Video | Agriculture | Confidence | Economy | Energy | Employment | Finance | Media | Property | RBNZ | Science | SOEs | Tax | Technology | Telecoms | Tourism | Transport | Search

 


Wellington Airport extracting 'excessive profits': regulator

Wellington Airport extracting 'excessive profits', regulator says

By Paul McBeth

Feb. 8 (BusinessDesk) - Wellington International Airport, which is co-owned by Infratil and Wellington City Council, is extracting excessive profits by targeting higher returns than it should, according to the Commerce Commission.

The transport hub is likely to recover between $38 million and $69 million more than it needs to for a reasonable return between 2012 and 2017, the antitrust regulator said in a final report to Commerce Minister Craig Foss and Transport Minister Gerry Brownlee. The commission thinks a reasonable return is 7.1 percent to 8 percent, whereas the airport is projected to make returns of between 12.3 percent and 15.2 percent, it said.

"The excessive profits are largely attributable to Wellington airport valuing its land higher than we think it should, and Wellington airport targeting a higher return than appropriate for its circumstances," deputy chair Sue Begg said in a statement. "We consider that the regime (of stricter information disclosure) has not been effective in limiting Wellington airport's ability to extract excessive profits."

The regulator is required to report to the ministers as soon as possible after an airport, as a regulated monopoly, sets new prices. The final report was delayed from a late December date after the draft determination was published in November.

The airport is challenging the regulator's input methodologies, which may prompt a rethink, the commission said.

The review doesn't make any recommendations on what regulation should apply to Wellington airport, as that's outside the scope required by law.

Wellington Airport has previously been accused of price gouging in the setting of its air service charges, with national carrier Air New Zealand flagging a $200 million lift in landing fees over the coming five years.

The review found Wellington Airport has improved its service quality and how it structures its prices, and said there was an appropriate level of innovation at the gateway.

The information disclosure regime couldn't measure the efficiency of its operational expenditure, and needed a longer timeframe in looking at the effectiveness of the airport's investment.

(BusinessDesk)

© Scoop Media

 
 
 
 
 
Business Headlines | Sci-Tech Headlines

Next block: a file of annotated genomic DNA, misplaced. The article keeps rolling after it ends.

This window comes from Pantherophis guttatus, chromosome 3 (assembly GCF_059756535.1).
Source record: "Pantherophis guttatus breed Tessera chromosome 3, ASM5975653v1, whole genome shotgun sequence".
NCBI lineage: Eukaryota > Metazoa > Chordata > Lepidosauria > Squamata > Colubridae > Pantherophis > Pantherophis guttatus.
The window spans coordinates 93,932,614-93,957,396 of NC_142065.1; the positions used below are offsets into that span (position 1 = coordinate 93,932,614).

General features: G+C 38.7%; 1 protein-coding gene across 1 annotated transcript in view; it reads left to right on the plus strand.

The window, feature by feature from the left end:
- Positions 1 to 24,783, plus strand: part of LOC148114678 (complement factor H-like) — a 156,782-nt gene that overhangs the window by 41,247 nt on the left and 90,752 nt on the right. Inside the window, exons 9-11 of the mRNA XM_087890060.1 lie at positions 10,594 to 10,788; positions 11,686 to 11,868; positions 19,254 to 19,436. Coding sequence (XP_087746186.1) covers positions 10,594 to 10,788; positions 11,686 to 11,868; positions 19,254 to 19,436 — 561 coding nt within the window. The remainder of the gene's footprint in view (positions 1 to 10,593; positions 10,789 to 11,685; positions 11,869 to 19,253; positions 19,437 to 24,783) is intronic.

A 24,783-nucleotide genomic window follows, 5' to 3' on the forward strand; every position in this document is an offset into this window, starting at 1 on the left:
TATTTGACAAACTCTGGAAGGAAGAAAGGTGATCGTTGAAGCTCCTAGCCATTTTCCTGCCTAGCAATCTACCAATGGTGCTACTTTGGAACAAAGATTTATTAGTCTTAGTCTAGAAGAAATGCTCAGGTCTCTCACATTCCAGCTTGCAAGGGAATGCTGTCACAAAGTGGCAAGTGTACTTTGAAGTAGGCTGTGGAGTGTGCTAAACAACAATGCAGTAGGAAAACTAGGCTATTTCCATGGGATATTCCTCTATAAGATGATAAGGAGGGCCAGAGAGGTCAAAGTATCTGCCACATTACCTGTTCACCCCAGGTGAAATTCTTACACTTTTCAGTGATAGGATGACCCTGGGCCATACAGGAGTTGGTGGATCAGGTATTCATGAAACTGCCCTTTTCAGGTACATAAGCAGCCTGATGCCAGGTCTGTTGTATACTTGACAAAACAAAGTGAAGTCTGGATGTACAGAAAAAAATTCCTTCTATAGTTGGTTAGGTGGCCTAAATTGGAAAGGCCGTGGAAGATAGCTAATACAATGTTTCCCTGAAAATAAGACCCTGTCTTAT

What Winter? Temperature Records Set For June 20-22

The days around the winter soltice produced a number of notably warm tempertaures. More>>

Conservation Deal: New Kākāpō Recovery Partnership Welcomed

Conservation Minister Maggie Barry says the new kakapo recovery partnership between DOC and Meridian Energy is great news for efforts to save one of New Zealand’s most beloved birds. More>>

ALSO:

Tech Sector Report: Joyce Warns Asian Tech Investors View NZ As Hobbits And Food

Speaking in Wellington at the launch of a report showcasing the value of the technology sector to the New Zealand economy, Joyce said more had to be done to tell the country's technology stories overseas. More>>

ALSO:

Mediaglommeration: APN Gets OIO Approval For Demerger Plan

APN News & Media has received Overseas Investment Office approval for its plan to split out its NZME unit ahead of a potential merger with rival Fairfax Media's New Zealand operations. More>>

New Paper: Ninety-Day Trial Period Has No Impact On Firms' Hiring

The introduction of a 90-day trial period has had no impact on hiring by New Zealand companies although they are now in widespread use, according to researchers at Motu Economic and Public Policy Research. More>>

ALSO:

Corrections: Serco Exits Equity Stake, Remains As Operator

Serco has sold its equity stake in the company that holds the contract to design, build and run Wiri Prison in South Auckland but continues as sub-contractor to operate the facility. More>>

GDP: NZ Economy Grows Faster-Than-Forecast 0.7%

New Zealand's economy grew at a faster pace than expected in the first quarter of 2016 as construction expanded at the quickest rate in two years. The kiwi dollar jumped after the data was released. More>>

ALSO:

Get More From Scoop

 
 
 
 
 
 
 
 
 
Business
Search Scoop  
 
 
Powered by Vodafone
NZ independent news